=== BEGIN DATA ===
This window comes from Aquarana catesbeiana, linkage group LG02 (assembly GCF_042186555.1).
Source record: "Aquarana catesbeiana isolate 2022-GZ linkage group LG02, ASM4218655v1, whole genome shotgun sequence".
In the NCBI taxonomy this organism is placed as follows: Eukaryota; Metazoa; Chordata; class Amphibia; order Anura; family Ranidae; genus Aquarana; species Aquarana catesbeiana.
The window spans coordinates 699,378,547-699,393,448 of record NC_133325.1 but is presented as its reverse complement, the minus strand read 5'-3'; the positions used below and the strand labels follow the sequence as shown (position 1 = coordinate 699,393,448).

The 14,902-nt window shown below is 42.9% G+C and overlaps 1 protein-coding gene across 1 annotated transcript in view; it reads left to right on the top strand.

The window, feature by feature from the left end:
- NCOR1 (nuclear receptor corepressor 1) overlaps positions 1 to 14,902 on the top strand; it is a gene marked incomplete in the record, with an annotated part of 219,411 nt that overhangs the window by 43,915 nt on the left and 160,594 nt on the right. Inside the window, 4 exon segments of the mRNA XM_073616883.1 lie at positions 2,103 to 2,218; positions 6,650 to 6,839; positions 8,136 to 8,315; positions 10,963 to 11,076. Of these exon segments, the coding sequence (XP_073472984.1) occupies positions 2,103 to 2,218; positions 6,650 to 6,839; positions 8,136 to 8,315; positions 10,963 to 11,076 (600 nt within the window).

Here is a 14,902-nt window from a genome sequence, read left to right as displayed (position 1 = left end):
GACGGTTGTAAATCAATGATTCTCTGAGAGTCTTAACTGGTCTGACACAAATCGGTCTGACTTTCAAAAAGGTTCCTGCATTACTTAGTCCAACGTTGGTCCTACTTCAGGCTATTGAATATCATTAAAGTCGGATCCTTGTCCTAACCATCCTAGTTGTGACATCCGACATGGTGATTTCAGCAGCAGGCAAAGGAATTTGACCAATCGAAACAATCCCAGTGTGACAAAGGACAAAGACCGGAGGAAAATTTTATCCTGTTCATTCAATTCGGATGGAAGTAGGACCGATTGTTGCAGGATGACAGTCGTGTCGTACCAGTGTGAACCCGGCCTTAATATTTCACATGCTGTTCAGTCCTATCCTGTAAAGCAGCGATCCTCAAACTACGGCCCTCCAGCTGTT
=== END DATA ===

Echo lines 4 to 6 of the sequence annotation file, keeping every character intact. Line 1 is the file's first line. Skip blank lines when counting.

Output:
The window spans coordinates 699,378,547-699,393,448 of record NC_133325.1 but is presented as its reverse complement, the minus strand read 5'-3'; the positions used below and the strand labels follow the sequence as shown (position 1 = coordinate 699,393,448).

The 14,902-nt window shown below is 42.9% G+C and overlaps 1 protein-coding gene across 1 annotated transcript in view; it reads left to right on the top strand.

The window, feature by feature from the left end: